OnePlus 5 review
Heard about this on the radio this evening.
Is it just sour grapes on the part of the industry, or potentially a huge own goal on the part of HMG? What do you think?
Considering an MOT certificate is not worth the paper it's written on, only valid for the time the vehicle is waiting to be collected. Once back on the road all it proves it that it passed the test at a given time on a given day.
If it does go to be every 2 years then you can bet your life the cost of it will increase significantly!
First test after 4 years.
Then every 2 years.
Then every year once the vehicle is over 10 year old.
And, to sell a car it must have a MOT not older than 6 months.
I could go with this big time...
Gordon Brown doesn't drive and clearly knows sod all about vehicles of any description, yet as always sees himself as the fount of all knowledge.
Or perhaps the "cynical" comments on the end about potential tax revenue benefits for the treasury aren't so cynical, if there's one thing GB is a whizz at it's maximising his tax revenues.
Jak_1 has a point. A current MOT ticket really only means something while the car is in the testing station. (it couls pass, and blow a bulb while being driven out, rendering it a failure).
STREETWORK, why not expand on that. I would say that every car sold by a dealer should have a new ticket. (if the car will not pass then its obviously not fit for purpose). Not sure about private or auction sales though. Have to think about that.
fourm member: I chose that link to illustrate that its a 'real' story. Googleing it provides numerous references. The interview I heard was also banging on about job losses as the aftermarket parts people would suffer. Tyres, brakes and exhausts would not be replaced as often. (NOT my claim, please note, merely repeating what I heard).
From the same site as my first link
makes for an interesting read about the new style test.
If the bi-annual test does come in then it will undoubtfully cost twice as much. Is the M.O.T. test in Europe every two years and is this the case for the UK to fall in-line?
This a well put argument - for maintaining or making the test ever more rigorous- by a Professional Test/ Safety proponent.
However the annual test should be the minimum, not extended it.
As stated - the Pass is as good as the vehicle on the ramp. The inspection is by human eye and experience coupled with a few simple instruments, component failure can happen any time- clip a kerb as it leaves the test station- a 'done' tyre, switch on a light - hit a bump/pothole- bulb blown.
An MOT does not let a driver off the hook.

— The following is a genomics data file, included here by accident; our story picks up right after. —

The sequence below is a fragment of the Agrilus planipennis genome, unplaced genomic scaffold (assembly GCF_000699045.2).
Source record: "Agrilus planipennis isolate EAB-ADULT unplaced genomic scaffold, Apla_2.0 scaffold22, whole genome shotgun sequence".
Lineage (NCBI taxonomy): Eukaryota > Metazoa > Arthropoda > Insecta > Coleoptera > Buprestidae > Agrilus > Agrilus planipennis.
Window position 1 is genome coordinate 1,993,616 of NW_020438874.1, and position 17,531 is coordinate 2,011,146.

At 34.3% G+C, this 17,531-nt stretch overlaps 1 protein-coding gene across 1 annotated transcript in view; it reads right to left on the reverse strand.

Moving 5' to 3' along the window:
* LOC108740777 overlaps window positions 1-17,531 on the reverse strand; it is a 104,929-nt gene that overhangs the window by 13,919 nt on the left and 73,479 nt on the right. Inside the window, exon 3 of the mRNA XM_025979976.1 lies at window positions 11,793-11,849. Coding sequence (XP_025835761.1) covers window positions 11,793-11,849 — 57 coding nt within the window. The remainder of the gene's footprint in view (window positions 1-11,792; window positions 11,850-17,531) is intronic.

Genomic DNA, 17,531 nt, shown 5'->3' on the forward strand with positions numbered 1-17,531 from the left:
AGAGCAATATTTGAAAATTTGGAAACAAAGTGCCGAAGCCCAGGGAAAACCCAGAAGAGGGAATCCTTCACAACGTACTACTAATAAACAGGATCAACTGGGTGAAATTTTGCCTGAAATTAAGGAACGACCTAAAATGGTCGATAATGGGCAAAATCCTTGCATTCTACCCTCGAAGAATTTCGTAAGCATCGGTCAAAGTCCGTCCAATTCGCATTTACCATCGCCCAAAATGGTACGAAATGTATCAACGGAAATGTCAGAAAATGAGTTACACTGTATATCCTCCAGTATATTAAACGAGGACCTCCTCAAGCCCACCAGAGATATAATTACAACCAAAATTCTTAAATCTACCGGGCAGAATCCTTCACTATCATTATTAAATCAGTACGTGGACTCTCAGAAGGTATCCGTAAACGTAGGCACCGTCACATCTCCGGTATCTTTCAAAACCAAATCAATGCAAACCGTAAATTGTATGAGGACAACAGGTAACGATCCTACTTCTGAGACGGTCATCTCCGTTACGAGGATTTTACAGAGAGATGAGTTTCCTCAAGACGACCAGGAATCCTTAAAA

And yes every vehicle sold should come with a full year MOT private or trade and be taxed [therefore insured]in the new drivers name too before it leaves the fore court.
Well done, vehicles should be to a standard to be safe on the roads.
When ever a new proposal is but up by a government minister we should bear in mind that a large proportion of the time the individual- standing there in Parliament reading his paper knows less about the subject than John Humphreys reading the news ,Gordon Brown does not need to be a driver- to put forward more money grabbing proposals.
Bearing in mind the blown headlamp thread running here... some people only ever check & change items because they need to pass the test. These people will then drive on, in complete oblivion of any faults until the next due date for an MOT.
There are lots of people now who change cars every 3 years or less have no idea of basic driver servicing & consider it OK to leave all faults until a garage service. Better every year from new to make people more aware of legal requirements that have always been there.
Interesting aside to this on the radio (BBC 2) where one of the motoring officionados was saying that in his opinion a two year test would lead to more road deaths as the current one year test is the only control over tyres and brakes.
I found this interesting because if, as recommended, you have your car serviced each year - normally at the same time as the MOT - then part of that servicing is to check all items the MOT will check (except perhaps emissions) and more.
Additionally, it is possible to wear out a set of tyres in less than 3 years if you either drive the car hard or do a lot of miles (or both) and there is no check until the end of the 3rd. year.
Bit of a flawed arguement I thought.
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